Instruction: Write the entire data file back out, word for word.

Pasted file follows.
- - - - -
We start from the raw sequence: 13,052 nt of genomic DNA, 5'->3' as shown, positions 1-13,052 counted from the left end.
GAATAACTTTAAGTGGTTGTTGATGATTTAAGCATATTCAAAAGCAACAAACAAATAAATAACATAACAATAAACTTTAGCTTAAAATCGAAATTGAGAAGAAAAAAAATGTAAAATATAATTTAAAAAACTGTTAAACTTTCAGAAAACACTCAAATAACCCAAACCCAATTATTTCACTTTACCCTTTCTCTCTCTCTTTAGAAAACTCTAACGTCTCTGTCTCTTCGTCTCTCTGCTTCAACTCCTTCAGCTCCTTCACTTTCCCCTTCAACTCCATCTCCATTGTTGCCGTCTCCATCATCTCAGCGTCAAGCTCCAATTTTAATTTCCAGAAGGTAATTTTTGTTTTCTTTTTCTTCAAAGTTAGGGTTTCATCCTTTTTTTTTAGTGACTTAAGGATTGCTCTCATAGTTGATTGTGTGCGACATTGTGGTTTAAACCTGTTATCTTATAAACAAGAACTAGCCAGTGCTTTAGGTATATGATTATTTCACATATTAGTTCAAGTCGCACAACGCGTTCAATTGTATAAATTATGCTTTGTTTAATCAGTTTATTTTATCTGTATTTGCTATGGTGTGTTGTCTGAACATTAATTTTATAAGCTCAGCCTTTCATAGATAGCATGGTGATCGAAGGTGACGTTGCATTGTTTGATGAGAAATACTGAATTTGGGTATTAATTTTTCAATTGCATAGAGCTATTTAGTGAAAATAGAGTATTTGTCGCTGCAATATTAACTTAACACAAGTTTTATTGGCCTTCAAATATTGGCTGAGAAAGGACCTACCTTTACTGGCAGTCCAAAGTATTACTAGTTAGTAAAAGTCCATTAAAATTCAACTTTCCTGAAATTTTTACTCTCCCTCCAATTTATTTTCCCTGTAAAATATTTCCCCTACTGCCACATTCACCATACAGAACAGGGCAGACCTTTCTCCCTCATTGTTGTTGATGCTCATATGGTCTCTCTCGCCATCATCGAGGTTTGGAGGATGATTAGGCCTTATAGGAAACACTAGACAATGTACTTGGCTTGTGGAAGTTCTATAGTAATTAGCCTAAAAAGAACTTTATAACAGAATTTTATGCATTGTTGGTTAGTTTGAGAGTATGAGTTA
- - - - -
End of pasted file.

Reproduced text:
We start from the raw sequence: 13,052 nt of genomic DNA, 5'->3' as shown, positions 1-13,052 counted from the left end.
GAATAACTTTAAGTGGTTGTTGATGATTTAAGCATATTCAAAAGCAACAAACAAATAAATAACATAACAATAAACTTTAGCTTAAAATCGAAATTGAGAAGAAAAAAAATGTAAAATATAATTTAAAAAACTGTTAAACTTTCAGAAAACACTCAAATAACCCAAACCCAATTATTTCACTTTACCCTTTCTCTCTCTCTTTAGAAAACTCTAACGTCTCTGTCTCTTCGTCTCTCTGCTTCAACTCCTTCAGCTCCTTCACTTTCCCCTTCAACTCCATCTCCATTGTTGCCGTCTCCATCATCTCAGCGTCAAGCTCCAATTTTAATTTCCAGAAGGTAATTTTTGTTTTCTTTTTCTTCAAAGTTAGGGTTTCATCCTTTTTTTTTAGTGACTTAAGGATTGCTCTCATAGTTGATTGTGTGCGACATTGTGGTTTAAACCTGTTATCTTATAAACAAGAACTAGCCAGTGCTTTAGGTATATGATTATTTCACATATTAGTTCAAGTCGCACAACGCGTTCAATTGTATAAATTATGCTTTGTTTAATCAGTTTATTTTATCTGTATTTGCTATGGTGTGTTGTCTGAACATTAATTTTATAAGCTCAGCCTTTCATAGATAGCATGGTGATCGAAGGTGACGTTGCATTGTTTGATGAGAAATACTGAATTTGGGTATTAATTTTTCAATTGCATAGAGCTATTTAGTGAAAATAGAGTATTTGTCGCTGCAATATTAACTTAACACAAGTTTTATTGGCCTTCAAATATTGGCTGAGAAAGGACCTACCTTTACTGGCAGTCCAAAGTATTACTAGTTAGTAAAAGTCCATTAAAATTCAACTTTCCTGAAATTTTTACTCTCCCTCCAATTTATTTTCCCTGTAAAATATTTCCCCTACTGCCACATTCACCATACAGAACAGGGCAGACCTTTCTCCCTCATTGTTGTTGATGCTCATATGGTCTCTCTCGCCATCATCGAGGTTTGGAGGATGATTAGGCCTTATAGGAAACACTAGACAATGTACTTGGCTTGTGGAAGTTCTATAGTAATTAGCCTAAAAAGAACTTTATAACAGAATTTTATGCATTGTTGGTTAGTTTGAGAGTATGAGTTA